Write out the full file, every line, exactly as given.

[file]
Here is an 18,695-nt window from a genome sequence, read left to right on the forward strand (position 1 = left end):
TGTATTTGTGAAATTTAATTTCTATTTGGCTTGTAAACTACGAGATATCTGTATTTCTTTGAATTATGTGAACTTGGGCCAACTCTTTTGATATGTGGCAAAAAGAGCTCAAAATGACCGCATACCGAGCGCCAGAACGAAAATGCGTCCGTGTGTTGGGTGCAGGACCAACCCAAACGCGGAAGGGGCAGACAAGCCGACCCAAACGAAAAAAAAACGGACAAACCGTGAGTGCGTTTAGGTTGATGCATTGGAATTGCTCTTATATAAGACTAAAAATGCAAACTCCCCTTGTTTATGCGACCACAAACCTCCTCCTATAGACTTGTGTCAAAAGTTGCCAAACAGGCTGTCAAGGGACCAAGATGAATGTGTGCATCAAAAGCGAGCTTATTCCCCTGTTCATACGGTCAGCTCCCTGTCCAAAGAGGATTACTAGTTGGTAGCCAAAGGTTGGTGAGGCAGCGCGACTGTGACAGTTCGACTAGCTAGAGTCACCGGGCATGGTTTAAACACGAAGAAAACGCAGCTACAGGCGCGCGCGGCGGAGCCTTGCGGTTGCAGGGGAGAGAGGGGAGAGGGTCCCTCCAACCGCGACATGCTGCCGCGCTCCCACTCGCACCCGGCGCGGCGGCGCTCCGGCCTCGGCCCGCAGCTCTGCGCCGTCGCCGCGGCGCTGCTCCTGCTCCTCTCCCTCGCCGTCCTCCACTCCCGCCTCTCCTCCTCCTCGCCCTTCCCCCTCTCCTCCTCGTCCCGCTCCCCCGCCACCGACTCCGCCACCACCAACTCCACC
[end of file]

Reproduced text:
Here is an 18,695-nt window from a genome sequence, read left to right on the forward strand (position 1 = left end):
TGTATTTGTGAAATTTAATTTCTATTTGGCTTGTAAACTACGAGATATCTGTATTTCTTTGAATTATGTGAACTTGGGCCAACTCTTTTGATATGTGGCAAAAAGAGCTCAAAATGACCGCATACCGAGCGCCAGAACGAAAATGCGTCCGTGTGTTGGGTGCAGGACCAACCCAAACGCGGAAGGGGCAGACAAGCCGACCCAAACGAAAAAAAAACGGACAAACCGTGAGTGCGTTTAGGTTGATGCATTGGAATTGCTCTTATATAAGACTAAAAATGCAAACTCCCCTTGTTTATGCGACCACAAACCTCCTCCTATAGACTTGTGTCAAAAGTTGCCAAACAGGCTGTCAAGGGACCAAGATGAATGTGTGCATCAAAAGCGAGCTTATTCCCCTGTTCATACGGTCAGCTCCCTGTCCAAAGAGGATTACTAGTTGGTAGCCAAAGGTTGGTGAGGCAGCGCGACTGTGACAGTTCGACTAGCTAGAGTCACCGGGCATGGTTTAAACACGAAGAAAACGCAGCTACAGGCGCGCGCGGCGGAGCCTTGCGGTTGCAGGGGAGAGAGGGGAGAGGGTCCCTCCAACCGCGACATGCTGCCGCGCTCCCACTCGCACCCGGCGCGGCGGCGCTCCGGCCTCGGCCCGCAGCTCTGCGCCGTCGCCGCGGCGCTGCTCCTGCTCCTCTCCCTCGCCGTCCTCCACTCCCGCCTCTCCTCCTCCTCGCCCTTCCCCCTCTCCTCCTCGTCCCGCTCCCCCGCCACCGACTCCGCCACCACCAACTCCACC